5 Deadly Sins of Body Language

When the silent movies came out during the early part of the 19th century, actors conveyed love, anger, sadness and respect through body language. We do the same in our everyday life. There is aggressive body language, uninterested body language, closed body language and annoyed body language that can encapsulate other poor behaviors. Since communication is 50 percent nonverbal, we might want to be more cognizant of the use of body language to prevent friction. Here are 5 deadly sins of negative body language. 

Crossed Arms
The crossed arms across the chest are standard worldwide as being defensive. You are simply blocking out others and what they have to say. This is the opposite of what you want to do.  Until you unfold your arms or get the other person to unfold theirs, no one is listening. This invisible barrier is your signal to change the direction of the conversation as you will get nowhere. If you are notorious for crossing your arms, let your arms fall to the sides. This will feel uncomfortable but so what. And with some practice, you will master it. 

Avoiding Eye Contact
When someone avoids eye contact, it could mean that they fear rejection, are ashamed or they are hiding something. If someone is blinking more than normal, they could be apprehensive about something that they want to talk about. As difficult and awkward as it may feel, use direct eye contact.  This builds trust and shows true engagement in the conversation.

Finger Pointing and Arms Waving
You know when you’re enjoying a nice time with someone then one comment is made and boom…unsettling voices start to rise and it escalates to another level with finger wagging, finger pointing and a scowl. If there is lot of movement like a sweeping motion with the arms, it is clear that the person is being aggressive is more than just a little upset. It’s important to remain calm because if you feed into this anger, it will only become worse. Use empathy, as this can deescalate most heated conversations.  Always respect personal space and if needed take a time out.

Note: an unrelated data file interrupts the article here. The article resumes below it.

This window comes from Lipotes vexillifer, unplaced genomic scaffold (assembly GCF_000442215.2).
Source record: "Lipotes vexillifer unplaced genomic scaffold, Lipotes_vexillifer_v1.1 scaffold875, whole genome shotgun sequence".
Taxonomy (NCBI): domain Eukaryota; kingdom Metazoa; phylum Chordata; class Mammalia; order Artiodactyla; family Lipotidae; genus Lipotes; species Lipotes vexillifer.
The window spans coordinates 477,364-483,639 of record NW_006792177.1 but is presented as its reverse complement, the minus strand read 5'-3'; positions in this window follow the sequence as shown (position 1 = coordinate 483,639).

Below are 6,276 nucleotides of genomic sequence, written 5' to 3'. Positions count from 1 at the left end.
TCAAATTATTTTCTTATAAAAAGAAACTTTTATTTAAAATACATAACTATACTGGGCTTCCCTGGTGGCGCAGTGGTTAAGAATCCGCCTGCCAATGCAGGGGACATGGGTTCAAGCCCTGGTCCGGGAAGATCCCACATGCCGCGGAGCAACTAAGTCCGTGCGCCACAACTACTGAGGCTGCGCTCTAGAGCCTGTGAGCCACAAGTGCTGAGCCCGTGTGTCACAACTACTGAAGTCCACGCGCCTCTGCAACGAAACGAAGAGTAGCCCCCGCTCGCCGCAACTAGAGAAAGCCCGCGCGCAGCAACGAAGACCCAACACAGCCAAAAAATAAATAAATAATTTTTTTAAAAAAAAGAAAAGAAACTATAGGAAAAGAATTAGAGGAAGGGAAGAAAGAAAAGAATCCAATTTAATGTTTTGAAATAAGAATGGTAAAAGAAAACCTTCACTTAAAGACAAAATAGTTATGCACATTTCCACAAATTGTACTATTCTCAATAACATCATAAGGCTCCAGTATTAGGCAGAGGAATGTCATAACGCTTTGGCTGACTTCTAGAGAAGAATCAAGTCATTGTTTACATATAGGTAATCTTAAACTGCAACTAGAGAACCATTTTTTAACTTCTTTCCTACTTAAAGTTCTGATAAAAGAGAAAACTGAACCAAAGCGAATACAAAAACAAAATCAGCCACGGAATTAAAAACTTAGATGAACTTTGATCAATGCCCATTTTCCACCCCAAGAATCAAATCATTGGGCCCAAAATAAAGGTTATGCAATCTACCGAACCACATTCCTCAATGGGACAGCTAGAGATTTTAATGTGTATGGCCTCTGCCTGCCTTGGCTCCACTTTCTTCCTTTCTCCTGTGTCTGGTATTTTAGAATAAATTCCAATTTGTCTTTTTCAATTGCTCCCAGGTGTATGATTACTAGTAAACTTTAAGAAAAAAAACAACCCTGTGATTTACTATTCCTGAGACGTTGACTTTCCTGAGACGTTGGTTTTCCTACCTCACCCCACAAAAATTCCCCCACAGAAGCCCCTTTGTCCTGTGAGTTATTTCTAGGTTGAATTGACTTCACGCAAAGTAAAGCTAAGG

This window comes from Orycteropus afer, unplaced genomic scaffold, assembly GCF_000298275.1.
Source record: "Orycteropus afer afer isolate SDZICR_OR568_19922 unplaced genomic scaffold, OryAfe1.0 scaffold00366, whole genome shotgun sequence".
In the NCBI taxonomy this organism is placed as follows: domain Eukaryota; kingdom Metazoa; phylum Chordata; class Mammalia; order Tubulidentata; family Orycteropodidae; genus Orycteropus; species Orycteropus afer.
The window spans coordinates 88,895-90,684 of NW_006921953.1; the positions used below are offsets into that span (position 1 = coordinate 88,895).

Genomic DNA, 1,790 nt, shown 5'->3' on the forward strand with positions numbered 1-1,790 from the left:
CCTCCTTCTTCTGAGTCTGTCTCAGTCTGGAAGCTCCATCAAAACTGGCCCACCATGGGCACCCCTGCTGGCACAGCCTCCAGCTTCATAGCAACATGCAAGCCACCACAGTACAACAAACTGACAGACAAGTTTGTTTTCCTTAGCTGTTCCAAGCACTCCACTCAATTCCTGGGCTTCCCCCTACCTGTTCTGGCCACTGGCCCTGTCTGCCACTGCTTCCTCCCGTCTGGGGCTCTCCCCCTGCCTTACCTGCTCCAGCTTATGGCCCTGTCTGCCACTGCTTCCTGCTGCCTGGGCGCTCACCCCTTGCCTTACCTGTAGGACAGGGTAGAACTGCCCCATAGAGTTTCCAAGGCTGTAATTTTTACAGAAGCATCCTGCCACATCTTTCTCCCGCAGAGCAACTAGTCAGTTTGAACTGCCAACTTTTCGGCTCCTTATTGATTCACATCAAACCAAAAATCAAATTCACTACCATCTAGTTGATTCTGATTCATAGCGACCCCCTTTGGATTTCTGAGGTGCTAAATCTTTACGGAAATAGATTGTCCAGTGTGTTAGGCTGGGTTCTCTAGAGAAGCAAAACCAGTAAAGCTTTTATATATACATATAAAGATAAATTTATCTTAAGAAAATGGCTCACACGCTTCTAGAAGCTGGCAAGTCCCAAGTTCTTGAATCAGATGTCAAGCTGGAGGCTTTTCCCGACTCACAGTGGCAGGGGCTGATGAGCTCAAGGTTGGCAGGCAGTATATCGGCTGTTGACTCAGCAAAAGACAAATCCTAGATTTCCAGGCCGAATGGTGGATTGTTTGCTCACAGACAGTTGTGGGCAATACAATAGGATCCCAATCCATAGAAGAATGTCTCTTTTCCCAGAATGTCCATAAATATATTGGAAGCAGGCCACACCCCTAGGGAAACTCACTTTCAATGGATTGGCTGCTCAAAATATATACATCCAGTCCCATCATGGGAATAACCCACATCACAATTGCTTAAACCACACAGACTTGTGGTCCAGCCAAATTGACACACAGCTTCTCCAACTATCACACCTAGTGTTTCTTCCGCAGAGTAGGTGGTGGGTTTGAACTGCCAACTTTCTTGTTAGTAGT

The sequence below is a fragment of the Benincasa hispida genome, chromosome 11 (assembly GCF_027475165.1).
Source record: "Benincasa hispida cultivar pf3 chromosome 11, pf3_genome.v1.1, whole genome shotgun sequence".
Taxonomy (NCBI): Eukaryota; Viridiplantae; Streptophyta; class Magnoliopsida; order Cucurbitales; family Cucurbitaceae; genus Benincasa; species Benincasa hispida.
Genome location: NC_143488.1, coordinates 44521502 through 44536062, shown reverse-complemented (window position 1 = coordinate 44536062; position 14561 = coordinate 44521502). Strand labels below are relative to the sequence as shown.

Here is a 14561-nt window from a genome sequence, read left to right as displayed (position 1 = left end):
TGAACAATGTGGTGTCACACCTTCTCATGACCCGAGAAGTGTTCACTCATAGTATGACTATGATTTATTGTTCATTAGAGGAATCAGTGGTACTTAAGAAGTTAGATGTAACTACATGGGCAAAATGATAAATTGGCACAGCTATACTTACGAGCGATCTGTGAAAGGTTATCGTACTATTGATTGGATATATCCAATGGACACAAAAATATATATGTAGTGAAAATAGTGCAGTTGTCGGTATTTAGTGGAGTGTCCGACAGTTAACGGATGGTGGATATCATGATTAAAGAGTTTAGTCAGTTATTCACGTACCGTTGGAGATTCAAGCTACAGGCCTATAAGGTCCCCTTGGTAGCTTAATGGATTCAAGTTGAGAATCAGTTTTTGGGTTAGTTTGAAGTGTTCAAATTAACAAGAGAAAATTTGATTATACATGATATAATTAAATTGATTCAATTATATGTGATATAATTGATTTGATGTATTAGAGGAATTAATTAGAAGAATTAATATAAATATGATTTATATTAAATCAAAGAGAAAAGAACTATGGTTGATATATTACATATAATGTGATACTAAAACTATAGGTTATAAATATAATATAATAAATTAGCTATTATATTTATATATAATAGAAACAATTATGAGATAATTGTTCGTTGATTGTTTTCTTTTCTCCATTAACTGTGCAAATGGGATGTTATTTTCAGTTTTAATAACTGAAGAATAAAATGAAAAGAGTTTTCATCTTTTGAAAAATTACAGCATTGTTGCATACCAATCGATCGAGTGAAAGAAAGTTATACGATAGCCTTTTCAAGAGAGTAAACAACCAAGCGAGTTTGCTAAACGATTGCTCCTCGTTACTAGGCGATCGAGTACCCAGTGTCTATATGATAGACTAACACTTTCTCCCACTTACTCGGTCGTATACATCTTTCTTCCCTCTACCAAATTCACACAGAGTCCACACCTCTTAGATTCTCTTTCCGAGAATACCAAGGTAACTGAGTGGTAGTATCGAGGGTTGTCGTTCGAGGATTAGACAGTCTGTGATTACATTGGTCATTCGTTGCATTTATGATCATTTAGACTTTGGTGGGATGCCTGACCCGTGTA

Looking at Your Phone
This has to be the most aggravating thing on the planet when you are in a conversation. I’ve been known to just stop talking until the person puts the phone away. When we are having a conversation and the other person is looking at their phone it is dismissive and aggravating–all in one. “Tinkering with a mobile phone – however innocent your intention – whilst someone else is speaking gives the impression that you are both rude and disinterested,” reported Maguire Training. If you are engaged in a discussion or spending time with someone, please for the love of Pete–keep your phone out of reach. If you do, understand that you are conveying that you don’t care.

Resting Your Head
I’m guilty! If the person you are talking to is resting their head in their hands, it is a sign that they are bored, not interested or too tired to have the conversation. They want to be somewhere else and they are not engaged with you at the moment. This is always a bad sign since we all want to be paid attention to. I’m often tired so I often rest my head.  I’ve been made aware this makes other feel dismissed.  Be intentional about keeping your head up and eyes focused.

There are so many other examples of negative body language… snickering, eye rolling, walking away, and so on.  Body language is an interesting subject and a good way to gauge where people’s heads and hearts are. We all play a part in negative body language. However, it is up to us to counter these actions with positive forms of communication to prevent angst in our relationships.

I understand that this sounds simple but it’s not easy.  I am always here to help.  Don’t hesitate to reach out if you have questions!  Give us a call at (562) 537-2947.  

Written by Lisa Smith

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